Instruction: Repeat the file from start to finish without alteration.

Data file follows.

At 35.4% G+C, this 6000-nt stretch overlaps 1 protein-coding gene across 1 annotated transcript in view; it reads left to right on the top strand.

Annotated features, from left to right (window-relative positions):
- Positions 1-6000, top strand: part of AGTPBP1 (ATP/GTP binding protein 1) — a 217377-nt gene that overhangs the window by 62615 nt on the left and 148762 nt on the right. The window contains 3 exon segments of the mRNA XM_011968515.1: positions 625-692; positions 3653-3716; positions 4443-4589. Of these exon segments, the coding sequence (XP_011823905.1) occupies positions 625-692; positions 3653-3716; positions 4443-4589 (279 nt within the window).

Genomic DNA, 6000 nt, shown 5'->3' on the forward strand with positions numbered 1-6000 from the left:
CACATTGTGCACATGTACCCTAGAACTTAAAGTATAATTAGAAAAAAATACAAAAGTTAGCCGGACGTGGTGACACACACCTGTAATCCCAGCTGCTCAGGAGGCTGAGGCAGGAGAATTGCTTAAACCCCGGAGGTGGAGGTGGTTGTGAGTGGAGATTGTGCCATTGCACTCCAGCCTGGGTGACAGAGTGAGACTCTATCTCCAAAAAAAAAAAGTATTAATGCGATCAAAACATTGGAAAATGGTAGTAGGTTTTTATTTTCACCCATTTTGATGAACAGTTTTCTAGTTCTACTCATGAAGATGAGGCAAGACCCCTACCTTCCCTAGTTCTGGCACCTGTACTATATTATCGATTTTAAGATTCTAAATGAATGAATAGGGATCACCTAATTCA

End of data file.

At 35.4% G+C, this 6000-nt stretch overlaps 1 protein-coding gene across 1 annotated transcript in view; it reads left to right on the top strand.

Annotated features, from left to right (window-relative positions):
- Positions 1-6000, top strand: part of AGTPBP1 (ATP/GTP binding protein 1) — a 217377-nt gene that overhangs the window by 62615 nt on the left and 148762 nt on the right. The window contains 3 exon segments of the mRNA XM_011968515.1: positions 625-692; positions 3653-3716; positions 4443-4589. Of these exon segments, the coding sequence (XP_011823905.1) occupies positions 625-692; positions 3653-3716; positions 4443-4589 (279 nt within the window).

Genomic DNA, 6000 nt, shown 5'->3' on the forward strand with positions numbered 1-6000 from the left:
CACATTGTGCACATGTACCCTAGAACTTAAAGTATAATTAGAAAAAAATACAAAAGTTAGCCGGACGTGGTGACACACACCTGTAATCCCAGCTGCTCAGGAGGCTGAGGCAGGAGAATTGCTTAAACCCCGGAGGTGGAGGTGGTTGTGAGTGGAGATTGTGCCATTGCACTCCAGCCTGGGTGACAGAGTGAGACTCTATCTCCAAAAAAAAAAAGTATTAATGCGATCAAAACATTGGAAAATGGTAGTAGGTTTTTATTTTCACCCATTTTGATGAACAGTTTTCTAGTTCTACTCATGAAGATGAGGCAAGACCCCTACCTTCCCTAGTTCTGGCACCTGTACTATATTATCGATTTTAAGATTCTAAATGAATGAATAGGGATCACCTAATTCA